Sanders scored victories when it came to the Democratic Party platform too. The platform, which still has to be ratified at the convention, includes provisions in favor of a $15 minimum wage indexed to inflation and a commitment to end the death penalty — positions that Clinton did not favor during the campaign.

Still, Sanders didn’t win the nomination. He lost by over 10 percentage points to Clinton, falling behind in the pledged delegate count after the third contest (Nevada) and never coming back from that deficit. The question, therefore, is what Sanders’s success means for the future.

It’s possible that Sanders’s strong bid for the presidency marks a turning point for the American left. We’re now more than 25 years after the fall of the Berlin Wall, and the word “socialism” doesn’t seem to be the dirty word it once was. According to a May Gallup poll, 58 percent of Democrats and Democratic-leaning independents have a positive image of socialism.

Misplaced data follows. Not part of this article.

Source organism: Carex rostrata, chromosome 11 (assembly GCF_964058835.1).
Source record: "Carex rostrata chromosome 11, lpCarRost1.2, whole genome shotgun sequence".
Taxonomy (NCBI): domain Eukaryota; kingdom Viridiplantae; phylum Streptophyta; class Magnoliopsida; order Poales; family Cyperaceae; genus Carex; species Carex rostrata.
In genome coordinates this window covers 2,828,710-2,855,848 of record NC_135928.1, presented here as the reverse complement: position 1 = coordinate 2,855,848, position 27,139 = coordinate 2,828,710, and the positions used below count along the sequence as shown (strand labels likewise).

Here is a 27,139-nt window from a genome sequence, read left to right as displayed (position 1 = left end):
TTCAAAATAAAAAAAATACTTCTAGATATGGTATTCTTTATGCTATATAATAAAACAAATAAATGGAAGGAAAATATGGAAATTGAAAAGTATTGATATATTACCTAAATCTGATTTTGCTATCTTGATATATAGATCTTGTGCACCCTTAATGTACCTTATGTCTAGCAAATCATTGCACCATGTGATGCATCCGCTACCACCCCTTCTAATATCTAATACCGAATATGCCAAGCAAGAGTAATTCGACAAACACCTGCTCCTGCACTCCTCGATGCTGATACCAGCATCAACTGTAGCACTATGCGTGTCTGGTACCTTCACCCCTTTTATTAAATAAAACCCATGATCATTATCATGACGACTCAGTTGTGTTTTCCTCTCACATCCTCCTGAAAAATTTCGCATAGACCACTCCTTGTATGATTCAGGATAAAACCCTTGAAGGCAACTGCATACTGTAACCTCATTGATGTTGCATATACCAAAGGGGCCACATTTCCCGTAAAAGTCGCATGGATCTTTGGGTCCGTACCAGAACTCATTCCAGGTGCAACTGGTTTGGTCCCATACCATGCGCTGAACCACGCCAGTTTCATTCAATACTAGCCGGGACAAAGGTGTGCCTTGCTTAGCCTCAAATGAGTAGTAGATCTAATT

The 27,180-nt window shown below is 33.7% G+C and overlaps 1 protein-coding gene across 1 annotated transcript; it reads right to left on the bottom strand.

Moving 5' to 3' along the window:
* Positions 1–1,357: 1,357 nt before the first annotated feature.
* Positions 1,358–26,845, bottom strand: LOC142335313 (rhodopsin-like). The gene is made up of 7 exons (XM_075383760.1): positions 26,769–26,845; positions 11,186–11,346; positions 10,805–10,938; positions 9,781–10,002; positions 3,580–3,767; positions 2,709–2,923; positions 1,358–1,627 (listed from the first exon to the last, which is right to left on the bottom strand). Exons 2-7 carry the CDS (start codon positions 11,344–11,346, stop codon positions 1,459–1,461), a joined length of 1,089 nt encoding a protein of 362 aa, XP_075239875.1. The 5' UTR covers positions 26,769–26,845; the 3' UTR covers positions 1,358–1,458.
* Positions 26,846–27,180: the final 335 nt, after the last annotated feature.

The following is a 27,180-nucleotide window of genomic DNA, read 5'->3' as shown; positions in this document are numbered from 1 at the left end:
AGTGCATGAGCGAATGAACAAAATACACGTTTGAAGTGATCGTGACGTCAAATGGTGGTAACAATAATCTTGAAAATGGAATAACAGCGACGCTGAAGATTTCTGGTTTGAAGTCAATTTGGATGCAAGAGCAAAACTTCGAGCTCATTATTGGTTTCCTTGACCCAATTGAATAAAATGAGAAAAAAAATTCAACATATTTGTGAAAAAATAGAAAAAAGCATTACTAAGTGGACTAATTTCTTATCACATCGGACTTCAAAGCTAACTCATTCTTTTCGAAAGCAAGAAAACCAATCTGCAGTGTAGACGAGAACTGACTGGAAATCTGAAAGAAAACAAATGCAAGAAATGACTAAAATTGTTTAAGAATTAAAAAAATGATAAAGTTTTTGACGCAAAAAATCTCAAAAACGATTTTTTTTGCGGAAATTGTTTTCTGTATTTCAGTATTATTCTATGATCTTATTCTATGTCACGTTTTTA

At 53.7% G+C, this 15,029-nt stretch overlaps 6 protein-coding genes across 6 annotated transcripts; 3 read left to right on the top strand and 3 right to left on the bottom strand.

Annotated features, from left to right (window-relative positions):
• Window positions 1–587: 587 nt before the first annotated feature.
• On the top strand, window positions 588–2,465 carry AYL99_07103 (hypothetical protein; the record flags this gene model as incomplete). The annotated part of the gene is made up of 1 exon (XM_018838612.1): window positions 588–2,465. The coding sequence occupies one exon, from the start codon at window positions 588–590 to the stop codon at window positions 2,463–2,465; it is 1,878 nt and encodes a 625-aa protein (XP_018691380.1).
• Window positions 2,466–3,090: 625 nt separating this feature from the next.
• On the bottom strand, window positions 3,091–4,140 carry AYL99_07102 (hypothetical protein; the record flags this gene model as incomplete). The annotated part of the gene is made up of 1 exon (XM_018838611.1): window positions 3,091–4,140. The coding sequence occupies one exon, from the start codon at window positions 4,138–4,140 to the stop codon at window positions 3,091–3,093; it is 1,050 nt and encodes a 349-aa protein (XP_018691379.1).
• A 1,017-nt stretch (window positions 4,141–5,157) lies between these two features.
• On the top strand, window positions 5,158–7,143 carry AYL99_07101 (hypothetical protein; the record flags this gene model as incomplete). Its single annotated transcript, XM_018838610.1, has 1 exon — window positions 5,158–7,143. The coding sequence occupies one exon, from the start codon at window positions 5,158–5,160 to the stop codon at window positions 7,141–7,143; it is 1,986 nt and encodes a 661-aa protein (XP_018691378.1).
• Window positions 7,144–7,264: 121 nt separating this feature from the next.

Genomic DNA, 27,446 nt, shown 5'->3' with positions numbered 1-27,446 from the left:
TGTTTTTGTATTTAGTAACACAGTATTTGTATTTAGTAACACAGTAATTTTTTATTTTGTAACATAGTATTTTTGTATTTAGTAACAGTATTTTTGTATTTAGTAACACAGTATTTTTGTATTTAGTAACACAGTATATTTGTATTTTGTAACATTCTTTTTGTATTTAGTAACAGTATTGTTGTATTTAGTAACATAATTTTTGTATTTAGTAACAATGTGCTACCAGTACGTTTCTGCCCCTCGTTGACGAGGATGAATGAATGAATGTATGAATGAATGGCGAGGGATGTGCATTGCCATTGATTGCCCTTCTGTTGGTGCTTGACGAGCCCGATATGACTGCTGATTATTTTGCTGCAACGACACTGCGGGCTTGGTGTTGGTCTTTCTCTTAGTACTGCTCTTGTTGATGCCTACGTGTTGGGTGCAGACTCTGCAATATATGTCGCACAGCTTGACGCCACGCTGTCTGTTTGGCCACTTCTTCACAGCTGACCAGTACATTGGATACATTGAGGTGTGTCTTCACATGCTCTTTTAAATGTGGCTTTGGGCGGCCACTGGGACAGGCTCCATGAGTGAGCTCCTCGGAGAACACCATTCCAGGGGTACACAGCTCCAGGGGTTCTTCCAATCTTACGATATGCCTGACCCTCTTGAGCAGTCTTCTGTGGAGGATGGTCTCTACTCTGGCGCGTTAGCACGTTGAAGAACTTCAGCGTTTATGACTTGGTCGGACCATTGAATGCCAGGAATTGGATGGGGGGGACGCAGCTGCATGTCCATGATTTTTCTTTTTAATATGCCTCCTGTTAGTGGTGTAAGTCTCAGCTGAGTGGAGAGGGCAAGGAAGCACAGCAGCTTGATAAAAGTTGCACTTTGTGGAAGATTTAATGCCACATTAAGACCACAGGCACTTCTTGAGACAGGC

That comes on the heels of the Occupy Wall Street movement, which gained a lot of press and changed the nation’s political discourse even if it didn’t seem to play in the electoral system in the way the tea party did.

Whatever the label, Sanders took advantage of a Democratic primary electorate that has become more liberal. The share of 2016 primary voters who called themselves “very liberal” was up 8 percentage points versus 2008, as of late April. The percentage of “moderate” and “conservative” Democratic voters, combined, was down 15 percentage points. The leftward lurch of the Democratic electorate suggests we haven’t seen the last of Sanders-like progressives.